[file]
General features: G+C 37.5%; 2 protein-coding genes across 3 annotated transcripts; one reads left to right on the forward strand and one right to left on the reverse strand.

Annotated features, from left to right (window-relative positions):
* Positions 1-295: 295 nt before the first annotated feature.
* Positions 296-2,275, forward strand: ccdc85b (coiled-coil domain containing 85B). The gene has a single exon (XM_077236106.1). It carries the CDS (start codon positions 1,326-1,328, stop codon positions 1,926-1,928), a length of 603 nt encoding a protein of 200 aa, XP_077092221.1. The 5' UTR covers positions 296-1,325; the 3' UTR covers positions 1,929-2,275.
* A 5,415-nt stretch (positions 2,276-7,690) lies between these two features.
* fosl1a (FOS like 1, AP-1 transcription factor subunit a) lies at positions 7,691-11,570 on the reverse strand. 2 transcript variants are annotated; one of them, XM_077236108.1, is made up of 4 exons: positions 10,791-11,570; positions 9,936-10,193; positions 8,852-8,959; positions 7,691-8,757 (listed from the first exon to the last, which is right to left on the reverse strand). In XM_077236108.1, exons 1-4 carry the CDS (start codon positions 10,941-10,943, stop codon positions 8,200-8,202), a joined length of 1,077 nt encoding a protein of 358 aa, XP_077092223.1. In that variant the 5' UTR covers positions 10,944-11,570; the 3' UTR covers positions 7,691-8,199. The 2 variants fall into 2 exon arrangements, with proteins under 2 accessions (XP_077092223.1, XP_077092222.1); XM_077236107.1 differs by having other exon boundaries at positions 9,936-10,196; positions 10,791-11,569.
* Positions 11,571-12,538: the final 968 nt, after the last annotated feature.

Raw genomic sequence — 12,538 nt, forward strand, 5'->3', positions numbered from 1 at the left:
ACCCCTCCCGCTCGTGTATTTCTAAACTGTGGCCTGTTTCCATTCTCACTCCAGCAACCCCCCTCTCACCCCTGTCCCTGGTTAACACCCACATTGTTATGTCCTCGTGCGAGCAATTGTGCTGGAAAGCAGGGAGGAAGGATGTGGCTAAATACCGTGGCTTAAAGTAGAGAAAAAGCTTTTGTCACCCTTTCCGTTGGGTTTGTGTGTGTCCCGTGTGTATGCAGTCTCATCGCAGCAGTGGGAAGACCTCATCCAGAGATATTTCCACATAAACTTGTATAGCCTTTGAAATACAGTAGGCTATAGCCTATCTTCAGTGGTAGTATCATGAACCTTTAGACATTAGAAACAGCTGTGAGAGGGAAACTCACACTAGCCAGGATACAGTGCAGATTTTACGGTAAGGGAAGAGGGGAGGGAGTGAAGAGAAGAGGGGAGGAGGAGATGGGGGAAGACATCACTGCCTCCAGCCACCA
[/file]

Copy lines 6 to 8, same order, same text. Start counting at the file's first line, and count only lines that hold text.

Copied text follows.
* fosl1a (FOS like 1, AP-1 transcription factor subunit a) lies at positions 7,691-11,570 on the reverse strand. 2 transcript variants are annotated; one of them, XM_077236108.1, is made up of 4 exons: positions 10,791-11,570; positions 9,936-10,193; positions 8,852-8,959; positions 7,691-8,757 (listed from the first exon to the last, which is right to left on the reverse strand). In XM_077236108.1, exons 1-4 carry the CDS (start codon positions 10,941-10,943, stop codon positions 8,200-8,202), a joined length of 1,077 nt encoding a protein of 358 aa, XP_077092223.1. In that variant the 5' UTR covers positions 10,944-11,570; the 3' UTR covers positions 7,691-8,199. The 2 variants fall into 2 exon arrangements, with proteins under 2 accessions (XP_077092223.1, XP_077092222.1); XM_077236107.1 differs by having other exon boundaries at positions 9,936-10,196; positions 10,791-11,569.
* Positions 11,571-12,538: the final 968 nt, after the last annotated feature.

Raw genomic sequence — 12,538 nt, forward strand, 5'->3', positions numbered from 1 at the left: